Dr. Landman-Reiner: To become enthusiastic about medicine again. It will not be news if I say that our medical system is currently broken in many respects. A great combination of problems is to blame – political forces, economic inequalities, uncritical use of technology … but, while we agree heartily that these are problems, we in anthroposophic medicine uniquely focus on: how can we see our patient as an integrated being of body, soul, and spirit; and what therapies can evoke healing – a return to wholeness – and why. The whole way medicine is conceived and taught in universities today is based on the idea that the body is an elaborately complex machine – and our methods of investigation and of treatment and healing – are no more nor less than an extension of this idea. We are taught to reduce everything to its biochemical, molecular level if possible. We are taught to quantify everything, and to mistrust the qualitative. And we are deeply reinforced in our habit of dualism – which is the idea that the body has a purely external, objective reality, independent of how we observe it and conceptualize it – i.e., that as scientific observers we have no effect on what we study. These ideas – besides actually being based on physics that was surpassed with relativity theory and beyond – are contradicted by every wisdom tradition throughout human history. That is to say, if we look deeply into wisdom traditions we find more complex and nuanced views of the body. Yet these assumptions are not recognized as controversies by our scientific training today. We are dealing with what Rupert Sheldrake calls “institutionalized science.” We are taught these assumptions, unquestioned, at the highest educational levels. Andrew Weil, the M.D. and botanist, comments that modern scientific medicine is the only healing tradition in the world which claims to have no underlying principles. Well, every healing approach has principles. The reductionism and dualism I just described – these are our principles. But in our institutions, our universities, these underlying assumptions are unexamined. This makes it hard for doctors, who may have a deep personal intuition that the human body is not merely a machine, to hold onto their conviction that healing has a spiritual component, and to find a language to express this conviction. And that is very painful for these doctors and medical students. They become disillusioned, and later they can burn out. Medicine today has nearly completely lost the concept of intuition. In anthroposophic medicine we work towards developing our intuition. In practice this is not even remotely a fuzzy, vague, dreamy capacity. It is a kind of knowing. It just happens to be a kind of knowing we don’t understand very well, today. Doctors are often highly intuitive people. Rachel Naomi Remen, M.D., who has written inspiringly about doctors and patients (Kitchen Table Wisdom) teaches doctors to consider using their intuition, in a situation where it could clearly do no harm. This is wonderful. Anthroposophic medicine works to develop, in a thoroughly conscious, systematic and sober way, our capacities in the direction of intuition. As doctors, if we are to develop the medicine of the future, we need to change. To go beyond the reductionist model of the human being in illness and health, we need to develop our capacities. We cannot develop a new model with merely our old ways of thinking and seeing. This is what you might call, “holistic basic research.” This is something which Anthroposophy has been working with – soberly, methodically, scientifically – for 80 years. We in the profession can become enthusiastic about medicine again, when we see that our dream of a medicine which is scientific, but which goes beyond scientism, can be realized. The other reason to take this medical training is to learn better ways of helping our patients. The anthroposophic remedies are effective in many situations where conventional medicine offers nothing, or only symptomatic care via medicines with undesirable side effects. The remedies and our therapies – such as movement work, art therapy, massage, bath therapy – help with acute and chronic illnesses. We all know that standard medicine can have pathetically little to offer in many chronic illnesses (arthritis, back problems, headache, menstrual problems, digestive problems, recurrent infections, learning difficulties). So it is a true joy to discover that if we work with homeopathic remedies, with botanicals (plant remedies) and with therapies – there is much healing possible. For acute illnesses – colds, flus and ear infections – a recently published international study, by Harald Hamre and colleagues, directly compared anthroposophic treatment versus conventional treatment, and showed that the anthroposophic approach resulted in quicker healing, far fewer drugs (antibiotics, pain relievers, decongestants), and fewer complications. My own experience as a family doctor bore this out, very much so. It is vastly more satisfying to practice medicine this way. In our training, we are not only teaching theory. We try to be as practical and direct as we can, giving our participant medical doctors tools they can use “on Monday” after the workshop.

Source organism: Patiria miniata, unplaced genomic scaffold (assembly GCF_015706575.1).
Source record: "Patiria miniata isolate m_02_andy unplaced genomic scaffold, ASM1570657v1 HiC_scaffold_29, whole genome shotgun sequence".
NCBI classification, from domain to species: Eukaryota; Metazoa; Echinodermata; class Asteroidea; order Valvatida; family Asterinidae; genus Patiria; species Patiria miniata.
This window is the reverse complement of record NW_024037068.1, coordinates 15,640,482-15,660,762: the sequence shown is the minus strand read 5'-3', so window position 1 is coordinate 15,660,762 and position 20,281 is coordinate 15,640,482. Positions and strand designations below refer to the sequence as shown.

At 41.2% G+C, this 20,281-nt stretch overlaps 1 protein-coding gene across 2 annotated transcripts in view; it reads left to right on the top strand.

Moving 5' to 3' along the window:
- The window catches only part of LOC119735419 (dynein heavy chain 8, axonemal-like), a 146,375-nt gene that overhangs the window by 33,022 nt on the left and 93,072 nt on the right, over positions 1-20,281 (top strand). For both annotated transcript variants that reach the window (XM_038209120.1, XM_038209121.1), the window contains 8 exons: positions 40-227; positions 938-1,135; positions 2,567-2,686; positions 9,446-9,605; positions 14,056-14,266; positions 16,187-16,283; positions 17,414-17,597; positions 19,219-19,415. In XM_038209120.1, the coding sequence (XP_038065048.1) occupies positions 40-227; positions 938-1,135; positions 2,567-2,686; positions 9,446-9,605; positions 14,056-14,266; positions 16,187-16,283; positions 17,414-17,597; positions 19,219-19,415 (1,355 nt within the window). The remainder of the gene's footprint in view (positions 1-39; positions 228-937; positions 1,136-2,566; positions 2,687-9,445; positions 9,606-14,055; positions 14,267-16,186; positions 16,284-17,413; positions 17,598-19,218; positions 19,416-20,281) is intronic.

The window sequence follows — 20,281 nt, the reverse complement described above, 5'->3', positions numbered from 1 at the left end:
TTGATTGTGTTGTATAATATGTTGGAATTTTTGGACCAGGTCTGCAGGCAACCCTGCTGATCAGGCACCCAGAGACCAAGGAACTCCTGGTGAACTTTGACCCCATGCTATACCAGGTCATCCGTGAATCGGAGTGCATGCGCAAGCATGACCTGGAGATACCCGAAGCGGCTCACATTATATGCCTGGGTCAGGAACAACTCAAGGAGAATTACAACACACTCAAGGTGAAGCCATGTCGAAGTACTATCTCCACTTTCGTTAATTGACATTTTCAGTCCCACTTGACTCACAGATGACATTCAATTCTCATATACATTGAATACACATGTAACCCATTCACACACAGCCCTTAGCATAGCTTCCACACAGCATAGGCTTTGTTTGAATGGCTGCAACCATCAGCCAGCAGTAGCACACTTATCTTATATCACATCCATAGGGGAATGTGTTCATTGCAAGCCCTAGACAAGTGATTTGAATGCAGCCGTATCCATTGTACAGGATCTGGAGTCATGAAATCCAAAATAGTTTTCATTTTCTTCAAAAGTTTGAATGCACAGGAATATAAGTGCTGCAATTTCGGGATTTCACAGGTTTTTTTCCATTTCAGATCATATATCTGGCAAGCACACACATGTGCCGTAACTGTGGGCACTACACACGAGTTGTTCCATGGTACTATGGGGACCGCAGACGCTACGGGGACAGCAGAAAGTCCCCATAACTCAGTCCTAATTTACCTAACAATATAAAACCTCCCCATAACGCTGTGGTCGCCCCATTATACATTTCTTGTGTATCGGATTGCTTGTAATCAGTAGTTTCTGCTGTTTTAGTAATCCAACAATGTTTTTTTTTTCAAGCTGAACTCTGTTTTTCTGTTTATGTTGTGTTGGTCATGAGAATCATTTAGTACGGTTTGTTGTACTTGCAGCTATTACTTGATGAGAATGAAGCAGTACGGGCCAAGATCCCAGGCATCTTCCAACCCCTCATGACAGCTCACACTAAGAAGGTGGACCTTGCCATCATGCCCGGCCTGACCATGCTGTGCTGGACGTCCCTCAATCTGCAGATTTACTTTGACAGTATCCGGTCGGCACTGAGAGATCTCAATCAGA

LILIPOH: Is there a future for that kind of medicine? Can you make a living with it?